EfD Tanzania Pressrelease 2008-11-02
Nile perch stocks in Lake Victoria have declined dramatically over the last years. Ten factories around the lake have closed and the remaining 25 are operating below capacity, according to the Jinja, a Uganda based inter-governmental organization. At the Department of Economics at University of Dar es Salaam (UDSM) several researchers have studied the problem with over fishing in general and the Lake Victoria fisheries in particular.
“The depletion of the Nile perch stock in Lake Victoria is part of a similar problem occurring globally with fish stocks being depleted. When access to fisheries is free, too many vessels and too many fishers will use too many nets ultimately depleting stocks”, says Dr Razack Lokina, coordinator of Environment for development a research initiative supported by Swedish International Development Agency (Sida) at UDSM.
In the early 1980s there were approximately 10,000 vessels fishing in Lake Victoria with approximately five crew members on each, while at the turn of the millennium there were 60,000 vessels with approximately three crew members.
“We have seen clear signs of this decline over the last 20 years in Lake Victoria. In 1989 the catch per vessel peaked, after that landings stayed high for a long period but that was the result of an continues increase in vessels and even more so in terms of the amount of gill nets used per boat”, Dr Lokina continues.
According to Dr Lokina, the most urgent measure is that Tanzania, Kenya and Uganda, the three countries sharing the fish stocks of Lake Victoria, agree on common regulations. Tanzania has introduced a minimum mesh size for Nile perch gill nets of five inches. If that can be agreed unanimously, smaller specimen will not be caught and most important female fish will live long enough to spawn and secure recruitment of new fish. Equally important is the practice among factories of not paying for fish below a minimum size that had a strong effect on not using too small mesh size among Tanzanian fishers.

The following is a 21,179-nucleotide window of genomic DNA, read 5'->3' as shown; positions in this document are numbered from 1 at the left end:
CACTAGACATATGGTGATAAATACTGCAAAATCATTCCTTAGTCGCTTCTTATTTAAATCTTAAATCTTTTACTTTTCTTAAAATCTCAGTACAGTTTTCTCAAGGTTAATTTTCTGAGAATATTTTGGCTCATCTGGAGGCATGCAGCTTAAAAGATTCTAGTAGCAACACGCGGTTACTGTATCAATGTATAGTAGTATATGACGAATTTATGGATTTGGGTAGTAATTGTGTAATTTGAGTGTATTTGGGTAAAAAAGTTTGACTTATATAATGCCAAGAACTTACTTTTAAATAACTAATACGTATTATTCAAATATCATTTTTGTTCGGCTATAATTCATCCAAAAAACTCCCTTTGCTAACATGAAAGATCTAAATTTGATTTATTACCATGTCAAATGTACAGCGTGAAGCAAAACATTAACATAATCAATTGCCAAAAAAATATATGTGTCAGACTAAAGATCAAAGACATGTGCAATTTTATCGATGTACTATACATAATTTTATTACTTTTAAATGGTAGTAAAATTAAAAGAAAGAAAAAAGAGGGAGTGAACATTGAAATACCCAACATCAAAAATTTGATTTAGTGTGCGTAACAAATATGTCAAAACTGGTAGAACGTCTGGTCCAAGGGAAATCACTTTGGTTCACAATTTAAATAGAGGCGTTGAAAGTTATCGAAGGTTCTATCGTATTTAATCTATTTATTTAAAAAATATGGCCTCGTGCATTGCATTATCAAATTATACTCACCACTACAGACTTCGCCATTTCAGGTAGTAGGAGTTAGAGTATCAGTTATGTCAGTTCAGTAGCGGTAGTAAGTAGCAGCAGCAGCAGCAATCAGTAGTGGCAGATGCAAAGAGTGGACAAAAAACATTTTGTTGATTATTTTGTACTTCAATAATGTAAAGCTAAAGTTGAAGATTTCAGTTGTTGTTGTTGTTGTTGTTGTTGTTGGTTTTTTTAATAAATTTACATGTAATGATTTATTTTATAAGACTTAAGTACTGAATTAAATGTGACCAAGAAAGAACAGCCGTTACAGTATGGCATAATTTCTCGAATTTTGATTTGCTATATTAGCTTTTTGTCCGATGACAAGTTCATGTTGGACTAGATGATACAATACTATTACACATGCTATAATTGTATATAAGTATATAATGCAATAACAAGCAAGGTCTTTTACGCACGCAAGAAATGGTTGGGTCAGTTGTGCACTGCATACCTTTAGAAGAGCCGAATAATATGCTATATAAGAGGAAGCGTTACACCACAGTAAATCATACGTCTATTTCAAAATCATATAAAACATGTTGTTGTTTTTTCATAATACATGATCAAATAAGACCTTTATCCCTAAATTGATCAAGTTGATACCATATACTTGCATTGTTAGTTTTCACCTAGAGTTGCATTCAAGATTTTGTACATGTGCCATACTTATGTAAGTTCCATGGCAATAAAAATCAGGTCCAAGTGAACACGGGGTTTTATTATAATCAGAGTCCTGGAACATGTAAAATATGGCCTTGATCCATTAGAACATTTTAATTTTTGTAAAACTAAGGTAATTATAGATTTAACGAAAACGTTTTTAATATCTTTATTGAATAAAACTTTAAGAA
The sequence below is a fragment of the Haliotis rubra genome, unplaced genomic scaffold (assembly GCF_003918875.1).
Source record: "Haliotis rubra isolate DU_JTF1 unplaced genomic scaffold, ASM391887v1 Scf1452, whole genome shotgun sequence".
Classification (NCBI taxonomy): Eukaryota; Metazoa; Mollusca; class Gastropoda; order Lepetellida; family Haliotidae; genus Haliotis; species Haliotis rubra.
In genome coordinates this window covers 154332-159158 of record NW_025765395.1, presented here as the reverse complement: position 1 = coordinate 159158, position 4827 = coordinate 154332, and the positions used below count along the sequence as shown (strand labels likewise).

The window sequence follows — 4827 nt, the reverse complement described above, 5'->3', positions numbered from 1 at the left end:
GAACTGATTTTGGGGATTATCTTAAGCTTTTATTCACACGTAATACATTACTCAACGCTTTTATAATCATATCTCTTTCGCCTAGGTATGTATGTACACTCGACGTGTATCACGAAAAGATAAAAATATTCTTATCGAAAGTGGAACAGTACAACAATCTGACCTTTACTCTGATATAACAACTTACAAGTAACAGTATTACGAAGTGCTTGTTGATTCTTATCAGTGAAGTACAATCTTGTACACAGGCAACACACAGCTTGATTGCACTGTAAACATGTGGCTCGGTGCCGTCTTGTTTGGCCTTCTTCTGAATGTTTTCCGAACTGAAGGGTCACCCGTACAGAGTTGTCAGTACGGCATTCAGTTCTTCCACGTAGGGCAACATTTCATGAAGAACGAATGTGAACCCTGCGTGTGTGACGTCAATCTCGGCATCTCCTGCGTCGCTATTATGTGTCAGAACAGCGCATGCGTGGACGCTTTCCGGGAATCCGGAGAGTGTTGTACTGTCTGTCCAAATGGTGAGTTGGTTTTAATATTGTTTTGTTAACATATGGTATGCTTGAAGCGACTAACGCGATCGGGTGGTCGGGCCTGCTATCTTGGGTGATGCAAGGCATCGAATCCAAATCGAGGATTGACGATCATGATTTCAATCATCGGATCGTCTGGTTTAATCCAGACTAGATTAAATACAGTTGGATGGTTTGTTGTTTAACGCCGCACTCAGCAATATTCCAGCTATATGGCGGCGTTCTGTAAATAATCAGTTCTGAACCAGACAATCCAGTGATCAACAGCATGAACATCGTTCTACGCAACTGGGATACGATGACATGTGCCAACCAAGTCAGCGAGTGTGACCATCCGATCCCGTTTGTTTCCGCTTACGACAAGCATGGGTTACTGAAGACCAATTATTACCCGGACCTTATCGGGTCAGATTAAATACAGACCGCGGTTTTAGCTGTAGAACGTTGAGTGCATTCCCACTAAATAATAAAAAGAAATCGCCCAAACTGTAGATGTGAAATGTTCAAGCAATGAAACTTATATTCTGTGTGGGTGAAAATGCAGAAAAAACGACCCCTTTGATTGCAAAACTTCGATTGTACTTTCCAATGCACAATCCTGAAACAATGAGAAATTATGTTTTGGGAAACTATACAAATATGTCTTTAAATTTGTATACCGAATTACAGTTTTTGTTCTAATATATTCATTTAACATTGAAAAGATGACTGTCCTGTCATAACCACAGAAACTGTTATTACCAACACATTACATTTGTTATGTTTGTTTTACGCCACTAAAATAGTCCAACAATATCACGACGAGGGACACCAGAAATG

Unfortunately the same practice has not been applied in Kenya, leading to undersized fish being caught and sold to Kenyan plants by Tanzanian fishers. Professor Håkan Eggert from the University of Gothenburg, is currently a residential advisor of EfD and a visiting professor at UDSM.
“We know what must be done. Access to fisheries cannot be free for all. A recent study published in the international journal Science studied fisheries all around the world and found that rights based managed fisheries run a much lower risk of stock depletion. Simply put, any successful management of fisheries includes defining clearly who is entitled to fish and who is not. It means that the number of fishers and fishing vessels must be reduced in Lake Victoria, it may sound unfair but we are all better off if fisheries can be managed sustainably compared to if stocks collapse and no one can fish”, says Professor Eggert.
Ten years ago Tanzania fisheries management started beach management units (BMUs) around Lake Victoria in collaboration with the World Bank. All fishermen landing their catch at the same beach collaborate in maintaining the facilities used and choose a leader. The initial aim was to eliminate fishing practice using dynamite and poison.
“The BMUs seem to have been successful in eliminating those detrimental fishing practices, but we have not been able to identify a clear effect of BMUs on reducing the use of nets with too small mesh sizes. Still, BMUs are a promising road to go. Today, membership in a BMU is mandatory for Tanzanian fishers, but entry is open to anyone. A necessary step in the future is to limit entry, when some fishers exit for other jobs or retirement they should not be replaced by new ones”, says Dr Lokina.
The high fishing pressure on the predator fish Nile perch have partly lead to an increase in the stocks of the prey fish Dagaa, which is sold locally and regionally. The Dagaa fishery is also open access, and even though fishermen have been able to increase landings of Dagaa over the last ten years, current landings are likely not sustainable. Dagaa is usually caught when it is dark and the moon is not too bright, which leads to approximately 15 fishing days per month. Still, management of Dagaa with a common regulation between the three sharing countries is also necessary in the long run, the two researchers conclude.